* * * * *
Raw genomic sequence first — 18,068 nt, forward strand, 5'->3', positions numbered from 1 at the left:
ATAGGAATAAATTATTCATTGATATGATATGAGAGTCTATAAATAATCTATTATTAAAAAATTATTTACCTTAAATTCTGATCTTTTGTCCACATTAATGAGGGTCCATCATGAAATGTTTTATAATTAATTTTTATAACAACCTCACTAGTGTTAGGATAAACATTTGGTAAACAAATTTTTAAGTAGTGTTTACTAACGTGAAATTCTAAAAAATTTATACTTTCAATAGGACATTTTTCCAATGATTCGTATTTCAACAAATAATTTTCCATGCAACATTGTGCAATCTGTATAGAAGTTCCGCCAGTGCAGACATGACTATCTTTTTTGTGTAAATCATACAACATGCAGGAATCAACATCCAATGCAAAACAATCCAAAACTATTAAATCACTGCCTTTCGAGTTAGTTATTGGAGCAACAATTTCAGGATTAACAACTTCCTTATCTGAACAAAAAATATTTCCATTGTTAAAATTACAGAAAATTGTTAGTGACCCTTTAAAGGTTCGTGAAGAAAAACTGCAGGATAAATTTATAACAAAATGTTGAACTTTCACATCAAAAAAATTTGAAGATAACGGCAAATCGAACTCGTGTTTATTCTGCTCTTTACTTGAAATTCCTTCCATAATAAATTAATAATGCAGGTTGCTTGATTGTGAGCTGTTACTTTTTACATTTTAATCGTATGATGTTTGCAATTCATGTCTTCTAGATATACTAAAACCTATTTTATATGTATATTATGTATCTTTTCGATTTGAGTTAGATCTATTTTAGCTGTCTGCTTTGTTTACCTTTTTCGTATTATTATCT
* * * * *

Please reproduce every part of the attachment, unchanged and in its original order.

Raw genomic sequence first — 18,068 nt, forward strand, 5'->3', positions numbered from 1 at the left:
ATAGGAATAAATTATTCATTGATATGATATGAGAGTCTATAAATAATCTATTATTAAAAAATTATTTACCTTAAATTCTGATCTTTTGTCCACATTAATGAGGGTCCATCATGAAATGTTTTATAATTAATTTTTATAACAACCTCACTAGTGTTAGGATAAACATTTGGTAAACAAATTTTTAAGTAGTGTTTACTAACGTGAAATTCTAAAAAATTTATACTTTCAATAGGACATTTTTCCAATGATTCGTATTTCAACAAATAATTTTCCATGCAACATTGTGCAATCTGTATAGAAGTTCCGCCAGTGCAGACATGACTATCTTTTTTGTGTAAATCATACAACATGCAGGAATCAACATCCAATGCAAAACAATCCAAAACTATTAAATCACTGCCTTTCGAGTTAGTTATTGGAGCAACAATTTCAGGATTAACAACTTCCTTATCTGAACAAAAAATATTTCCATTGTTAAAATTACAGAAAATTGTTAGTGACCCTTTAAAGGTTCGTGAAGAAAAACTGCAGGATAAATTTATAACAAAATGTTGAACTTTCACATCAAAAAAATTTGAAGATAACGGCAAATCGAACTCGTGTTTATTCTGCTCTTTACTTGAAATTCCTTCCATAATAAATTAATAATGCAGGTTGCTTGATTGTGAGCTGTTACTTTTTACATTTTAATCGTATGATGTTTGCAATTCATGTCTTCTAGATATACTAAAACCTATTTTATATGTATATTATGTATCTTTTCGATTTGAGTTAGATCTATTTTAGCTGTCTGCTTTGTTTACCTTTTTCGTATTATTATCT